docker start postgres
Creating a new Postgres Docker container
Docker containers inherently don't have permanent storage, so we'll start by creating a Docker volume. This makes it easier to if, for whatever reason, you want to destroy and launch a new Postgres container without losing your database data.
Run the following command to create a Docker volume. Note that the example uses the name
pgdata, but you can change this to whatever you like. Be sure to use the same name in all subsequent commands too if you do change it though.
docker volume create pgdata
Now we can create the container. I recommend using an easy to remember port such as
54320, which is Postgres' default port with a zero added at the end. This way it can be easily remembered and at the same time you avoid possible conflicts should you, for whatever reason, already have another Postgres instance running on the default port.
docker run --name postgres -e POSTGRES_PASSWORD=<your-desired-password> -d -p 54320:5432 -v pgdata:/var/lib/postgresql/data postgres:9.6
Note: Be sure to set the password to something secure enough. You should never expose your Docker instance or Postgres container to the world but it's important to ensure no unwanted person (even via your local network) can access all your data.
Docker will automatically download the Postgres image if you don't already have it on your machine. When the command finishes, a fresh Postgres container should be up and running in the background. To confirm ,try connecting to it using your favorite GUI client or by using something like the
psql command-line interface.
The IP address to connect to will be that of the (virtual) machine Docker is running on, with the port you have specified (
54320 if you followed my example), the username
postgres and the password you have specified in the recentmost command.
Creating a Database
You can now create a database to use to either import your existing data into, or for setting up your new project with.
docker exec -i postgres psql -U postgres -c "CREATE DATABASE <your-desired-db-name> WITH ENCODING='UTF8' OWNER=postgres;"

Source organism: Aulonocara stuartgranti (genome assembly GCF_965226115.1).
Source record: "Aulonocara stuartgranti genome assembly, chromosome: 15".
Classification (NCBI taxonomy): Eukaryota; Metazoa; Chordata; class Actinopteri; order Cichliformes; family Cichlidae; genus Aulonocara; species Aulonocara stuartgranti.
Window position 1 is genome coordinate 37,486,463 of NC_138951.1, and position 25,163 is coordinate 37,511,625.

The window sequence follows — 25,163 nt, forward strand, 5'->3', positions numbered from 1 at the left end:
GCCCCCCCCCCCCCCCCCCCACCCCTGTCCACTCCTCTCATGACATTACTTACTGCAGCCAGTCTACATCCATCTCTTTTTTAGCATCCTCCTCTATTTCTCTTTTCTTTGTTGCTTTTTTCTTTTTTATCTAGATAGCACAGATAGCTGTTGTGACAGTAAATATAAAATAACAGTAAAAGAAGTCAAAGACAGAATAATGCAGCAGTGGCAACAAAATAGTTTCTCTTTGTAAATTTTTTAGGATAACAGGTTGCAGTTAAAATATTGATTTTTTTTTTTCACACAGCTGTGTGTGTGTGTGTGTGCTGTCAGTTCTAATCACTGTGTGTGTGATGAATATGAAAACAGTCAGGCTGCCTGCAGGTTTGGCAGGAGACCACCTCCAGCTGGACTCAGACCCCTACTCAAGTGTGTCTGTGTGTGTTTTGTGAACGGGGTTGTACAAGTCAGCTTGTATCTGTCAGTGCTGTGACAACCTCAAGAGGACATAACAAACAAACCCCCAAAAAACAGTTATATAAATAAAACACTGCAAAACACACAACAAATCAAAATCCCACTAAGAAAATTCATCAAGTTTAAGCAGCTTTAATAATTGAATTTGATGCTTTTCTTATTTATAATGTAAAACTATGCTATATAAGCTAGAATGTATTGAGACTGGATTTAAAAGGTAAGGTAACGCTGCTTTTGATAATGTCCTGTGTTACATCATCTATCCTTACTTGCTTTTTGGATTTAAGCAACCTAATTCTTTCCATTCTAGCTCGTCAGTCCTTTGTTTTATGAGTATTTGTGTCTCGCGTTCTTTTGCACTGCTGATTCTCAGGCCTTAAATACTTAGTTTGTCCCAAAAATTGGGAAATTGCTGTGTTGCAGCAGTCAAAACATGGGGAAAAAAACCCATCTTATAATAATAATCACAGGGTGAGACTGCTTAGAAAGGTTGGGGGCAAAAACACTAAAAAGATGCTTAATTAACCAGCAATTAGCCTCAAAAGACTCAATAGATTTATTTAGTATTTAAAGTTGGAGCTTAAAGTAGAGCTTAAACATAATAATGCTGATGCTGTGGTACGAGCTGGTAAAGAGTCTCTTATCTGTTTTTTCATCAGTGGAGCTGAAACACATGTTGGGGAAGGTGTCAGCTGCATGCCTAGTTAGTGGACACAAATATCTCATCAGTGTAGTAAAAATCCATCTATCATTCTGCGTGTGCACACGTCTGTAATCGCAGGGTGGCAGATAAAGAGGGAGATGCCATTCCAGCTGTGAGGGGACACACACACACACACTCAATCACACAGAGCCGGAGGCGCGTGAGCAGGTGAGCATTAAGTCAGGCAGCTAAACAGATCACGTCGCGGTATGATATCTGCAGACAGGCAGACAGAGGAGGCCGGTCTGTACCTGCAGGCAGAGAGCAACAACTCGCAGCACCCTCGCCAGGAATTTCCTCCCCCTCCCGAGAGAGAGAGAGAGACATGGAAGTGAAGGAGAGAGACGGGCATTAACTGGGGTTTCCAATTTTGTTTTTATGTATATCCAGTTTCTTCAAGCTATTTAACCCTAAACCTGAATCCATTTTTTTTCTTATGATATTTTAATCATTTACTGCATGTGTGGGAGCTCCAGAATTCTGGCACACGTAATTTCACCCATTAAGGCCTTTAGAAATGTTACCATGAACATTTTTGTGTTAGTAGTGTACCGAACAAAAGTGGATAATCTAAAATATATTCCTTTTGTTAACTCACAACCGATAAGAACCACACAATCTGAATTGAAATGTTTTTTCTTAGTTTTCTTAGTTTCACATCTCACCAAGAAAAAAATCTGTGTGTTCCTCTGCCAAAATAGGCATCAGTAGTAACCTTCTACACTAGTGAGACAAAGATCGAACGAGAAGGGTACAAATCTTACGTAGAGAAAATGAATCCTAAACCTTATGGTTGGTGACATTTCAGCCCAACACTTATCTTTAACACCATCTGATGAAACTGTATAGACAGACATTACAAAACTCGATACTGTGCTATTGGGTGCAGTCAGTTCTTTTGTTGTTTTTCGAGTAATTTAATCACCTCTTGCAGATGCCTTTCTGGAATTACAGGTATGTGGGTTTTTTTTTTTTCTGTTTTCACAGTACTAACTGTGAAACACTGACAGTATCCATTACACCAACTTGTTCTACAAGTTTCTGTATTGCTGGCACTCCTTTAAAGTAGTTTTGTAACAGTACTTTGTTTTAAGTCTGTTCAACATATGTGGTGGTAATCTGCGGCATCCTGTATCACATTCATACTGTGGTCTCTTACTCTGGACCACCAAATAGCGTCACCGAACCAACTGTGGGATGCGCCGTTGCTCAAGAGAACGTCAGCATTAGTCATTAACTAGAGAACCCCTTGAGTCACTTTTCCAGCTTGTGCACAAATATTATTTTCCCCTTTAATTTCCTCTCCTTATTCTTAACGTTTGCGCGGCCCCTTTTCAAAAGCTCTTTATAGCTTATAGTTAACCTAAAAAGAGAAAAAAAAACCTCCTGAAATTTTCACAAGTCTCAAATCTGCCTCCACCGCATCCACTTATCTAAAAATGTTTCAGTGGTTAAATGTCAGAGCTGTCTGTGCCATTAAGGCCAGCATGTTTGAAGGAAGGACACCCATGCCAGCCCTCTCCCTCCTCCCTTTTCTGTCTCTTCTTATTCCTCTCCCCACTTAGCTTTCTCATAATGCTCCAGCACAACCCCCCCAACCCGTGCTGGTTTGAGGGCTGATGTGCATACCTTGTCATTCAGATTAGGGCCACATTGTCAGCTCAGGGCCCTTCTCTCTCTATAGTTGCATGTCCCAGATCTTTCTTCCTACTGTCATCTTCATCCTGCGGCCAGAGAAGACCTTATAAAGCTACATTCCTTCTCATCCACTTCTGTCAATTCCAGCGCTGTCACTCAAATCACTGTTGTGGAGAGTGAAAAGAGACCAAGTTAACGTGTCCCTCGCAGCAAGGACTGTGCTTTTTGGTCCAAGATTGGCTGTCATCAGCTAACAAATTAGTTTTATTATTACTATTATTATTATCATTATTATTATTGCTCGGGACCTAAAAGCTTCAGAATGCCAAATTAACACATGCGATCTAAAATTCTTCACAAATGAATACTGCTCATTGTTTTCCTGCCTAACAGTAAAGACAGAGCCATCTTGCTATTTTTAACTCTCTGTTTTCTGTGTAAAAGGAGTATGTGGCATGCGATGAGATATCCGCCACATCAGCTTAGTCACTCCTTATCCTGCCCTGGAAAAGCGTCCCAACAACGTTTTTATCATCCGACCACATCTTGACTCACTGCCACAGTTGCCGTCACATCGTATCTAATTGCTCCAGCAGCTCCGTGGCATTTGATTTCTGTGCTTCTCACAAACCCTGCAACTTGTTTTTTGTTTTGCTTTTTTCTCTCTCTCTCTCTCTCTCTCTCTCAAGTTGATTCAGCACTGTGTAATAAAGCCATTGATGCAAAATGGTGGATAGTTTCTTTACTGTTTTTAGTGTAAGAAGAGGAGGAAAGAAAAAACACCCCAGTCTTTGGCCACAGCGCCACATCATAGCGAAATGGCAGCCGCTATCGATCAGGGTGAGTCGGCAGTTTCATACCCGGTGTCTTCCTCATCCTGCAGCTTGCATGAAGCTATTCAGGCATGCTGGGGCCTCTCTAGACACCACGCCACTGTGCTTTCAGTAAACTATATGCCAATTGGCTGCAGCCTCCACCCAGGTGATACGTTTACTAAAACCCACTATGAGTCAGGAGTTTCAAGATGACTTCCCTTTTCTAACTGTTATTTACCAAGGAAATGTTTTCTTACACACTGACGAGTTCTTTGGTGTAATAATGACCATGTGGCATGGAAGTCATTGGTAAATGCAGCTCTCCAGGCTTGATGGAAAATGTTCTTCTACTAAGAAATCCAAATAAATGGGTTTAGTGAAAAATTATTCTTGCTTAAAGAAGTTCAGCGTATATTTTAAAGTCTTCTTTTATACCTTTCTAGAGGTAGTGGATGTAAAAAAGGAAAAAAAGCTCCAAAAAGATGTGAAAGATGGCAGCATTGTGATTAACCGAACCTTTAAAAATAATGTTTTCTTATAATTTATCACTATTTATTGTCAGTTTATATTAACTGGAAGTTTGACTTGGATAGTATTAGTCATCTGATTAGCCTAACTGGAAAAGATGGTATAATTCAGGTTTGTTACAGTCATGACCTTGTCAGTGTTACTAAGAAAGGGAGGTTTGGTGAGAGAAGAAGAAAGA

Tip: You do not have to specify your password with this command as it is defined in the container's environment variable.
You should nw have a new and clean database, ready for use.
(Optional) Restoring a DB Dump
To restore a database dump into your local Docker container, first ensure your container is currently running. You can use
docker container ls to check if it's on already. If it's not, simply start it by running
docker start postgres.
Obtaining a dump of your Heroku-hosted databae
There are several ways to go about obtaining a database dump file from Heroku. If you have permission to accces the Heroku application in question, you can visit the Heroku datastores page and download the recent-most backup, or use Heroku's command-line interface to fetch the same file. This guide will assume the latter route, and walk you through how to set this up for convenient (re-)use.
Using Heroku's CLI is probably the easiest method after initial setup, a fetching an updated dump file will only take you one command. If, however, you only plan to fetch a dump file once (or very rarely at most), it migth be easiest to simply manually download via Heroku's Dashboard.
Start by installing the Heroku CLI if you haven't already. for macOS you can use brew (or, alternatively, Heroku's installer):
brew install heroku/brew/heroku
curl https://cli-assets.heroku.com/install-ubuntu.sh | sh
After installing, log in with your Heroku user credentials by triggering this command and following its steps:
When this is done, you can easily download the recent-most backup using the following command:
heroku pg:backups:download -app <name-of-your-app>
Note: this creates a filed called
latest.dumpin the current working directory. Be sure to run this command in a convenient location, such as
Restoring the data into your Docker container
Assuming you have the Docker container running and a data dump file ready, you can run the following command to import all dat. Be sure to substitute
./latest.dump to where your dump file is located, if it's not in the current working directory and called latest.dump.
docker exec -i postgres pg_restore --verbose --clean --no-acl --no-owner -h localhost -U postgres -d <your-db-name> < ./latest.dump
This command may take several minutes to complete, depending on how big your database is. Verbose mode is enabled in the above command so you can more easily track what's going on. Once it finishes, you should be all set and ready to go.
I hope this guide was helpful to you. I had originally written this down for my own reference, but thought it might be useful for others as-well. Happy coding!